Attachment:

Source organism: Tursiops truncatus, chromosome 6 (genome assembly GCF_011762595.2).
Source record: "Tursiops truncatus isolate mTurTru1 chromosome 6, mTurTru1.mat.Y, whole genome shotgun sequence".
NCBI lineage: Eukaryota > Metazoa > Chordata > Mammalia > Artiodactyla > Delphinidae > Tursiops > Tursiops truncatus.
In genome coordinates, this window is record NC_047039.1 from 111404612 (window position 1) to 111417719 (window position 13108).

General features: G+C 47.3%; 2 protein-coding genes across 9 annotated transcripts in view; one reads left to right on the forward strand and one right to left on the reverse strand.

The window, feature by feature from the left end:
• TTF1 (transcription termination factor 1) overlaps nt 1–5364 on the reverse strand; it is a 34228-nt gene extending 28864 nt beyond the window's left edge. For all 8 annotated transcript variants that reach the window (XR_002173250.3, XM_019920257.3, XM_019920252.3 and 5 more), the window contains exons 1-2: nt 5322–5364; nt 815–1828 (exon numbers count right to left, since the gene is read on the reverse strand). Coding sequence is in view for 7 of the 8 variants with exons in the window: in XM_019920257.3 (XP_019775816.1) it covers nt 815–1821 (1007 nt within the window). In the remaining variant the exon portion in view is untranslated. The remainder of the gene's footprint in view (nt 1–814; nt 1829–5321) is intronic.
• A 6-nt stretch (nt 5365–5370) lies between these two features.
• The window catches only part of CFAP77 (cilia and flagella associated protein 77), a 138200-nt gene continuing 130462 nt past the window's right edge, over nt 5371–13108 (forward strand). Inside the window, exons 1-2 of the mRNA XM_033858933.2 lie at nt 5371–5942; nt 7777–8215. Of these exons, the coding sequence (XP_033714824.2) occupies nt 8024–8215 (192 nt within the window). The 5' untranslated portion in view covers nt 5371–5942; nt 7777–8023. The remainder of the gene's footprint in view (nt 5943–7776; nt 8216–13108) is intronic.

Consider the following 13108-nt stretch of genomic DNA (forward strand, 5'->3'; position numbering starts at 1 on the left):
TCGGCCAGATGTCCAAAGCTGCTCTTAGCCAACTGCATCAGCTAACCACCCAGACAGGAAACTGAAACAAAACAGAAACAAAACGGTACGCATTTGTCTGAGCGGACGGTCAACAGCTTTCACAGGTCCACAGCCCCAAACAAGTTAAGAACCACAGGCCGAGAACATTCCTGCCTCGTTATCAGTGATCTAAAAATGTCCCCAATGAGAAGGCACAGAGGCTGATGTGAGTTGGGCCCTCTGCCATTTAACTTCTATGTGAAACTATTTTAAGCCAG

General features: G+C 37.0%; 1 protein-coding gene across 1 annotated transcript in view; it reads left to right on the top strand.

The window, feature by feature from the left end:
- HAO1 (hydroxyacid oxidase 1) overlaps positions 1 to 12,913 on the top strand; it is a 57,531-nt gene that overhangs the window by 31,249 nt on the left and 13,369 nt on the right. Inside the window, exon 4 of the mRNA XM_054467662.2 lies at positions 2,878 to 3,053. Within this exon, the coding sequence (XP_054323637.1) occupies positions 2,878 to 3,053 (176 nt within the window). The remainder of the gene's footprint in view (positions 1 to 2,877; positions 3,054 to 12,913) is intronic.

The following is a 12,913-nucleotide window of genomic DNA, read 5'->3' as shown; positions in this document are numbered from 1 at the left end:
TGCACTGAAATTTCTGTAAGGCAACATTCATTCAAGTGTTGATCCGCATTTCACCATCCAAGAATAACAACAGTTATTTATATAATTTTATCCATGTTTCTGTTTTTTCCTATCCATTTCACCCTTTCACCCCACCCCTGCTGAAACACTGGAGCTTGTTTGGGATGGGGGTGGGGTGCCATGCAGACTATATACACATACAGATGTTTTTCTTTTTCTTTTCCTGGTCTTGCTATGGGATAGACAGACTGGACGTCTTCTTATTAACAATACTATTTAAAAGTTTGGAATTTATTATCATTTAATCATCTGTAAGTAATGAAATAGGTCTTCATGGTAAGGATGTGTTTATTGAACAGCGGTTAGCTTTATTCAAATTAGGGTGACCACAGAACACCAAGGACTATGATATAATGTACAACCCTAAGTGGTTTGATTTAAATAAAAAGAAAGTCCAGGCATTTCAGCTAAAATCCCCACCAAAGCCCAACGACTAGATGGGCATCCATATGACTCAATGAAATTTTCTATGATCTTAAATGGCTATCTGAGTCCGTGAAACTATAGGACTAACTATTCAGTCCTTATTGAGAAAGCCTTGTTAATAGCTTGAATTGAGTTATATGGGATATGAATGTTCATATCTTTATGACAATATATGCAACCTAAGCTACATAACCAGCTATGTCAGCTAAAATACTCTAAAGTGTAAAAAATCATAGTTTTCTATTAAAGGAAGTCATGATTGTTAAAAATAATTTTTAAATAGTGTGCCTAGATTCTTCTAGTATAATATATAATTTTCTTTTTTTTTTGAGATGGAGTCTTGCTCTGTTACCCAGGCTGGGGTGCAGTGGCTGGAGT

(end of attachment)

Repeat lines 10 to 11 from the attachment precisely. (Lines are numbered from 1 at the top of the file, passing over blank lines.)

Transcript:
Consider the following 13108-nt stretch of genomic DNA (forward strand, 5'->3'; position numbering starts at 1 on the left):
TCGGCCAGATGTCCAAAGCTGCTCTTAGCCAACTGCATCAGCTAACCACCCAGACAGGAAACTGAAACAAAACAGAAACAAAACGGTACGCATTTGTCTGAGCGGACGGTCAACAGCTTTCACAGGTCCACAGCCCCAAACAAGTTAAGAACCACAGGCCGAGAACATTCCTGCCTCGTTATCAGTGATCTAAAAATGTCCCCAATGAGAAGGCACAGAGGCTGATGTGAGTTGGGCCCTCTGCCATTTAACTTCTATGTGAAACTATTTTAAGCCAG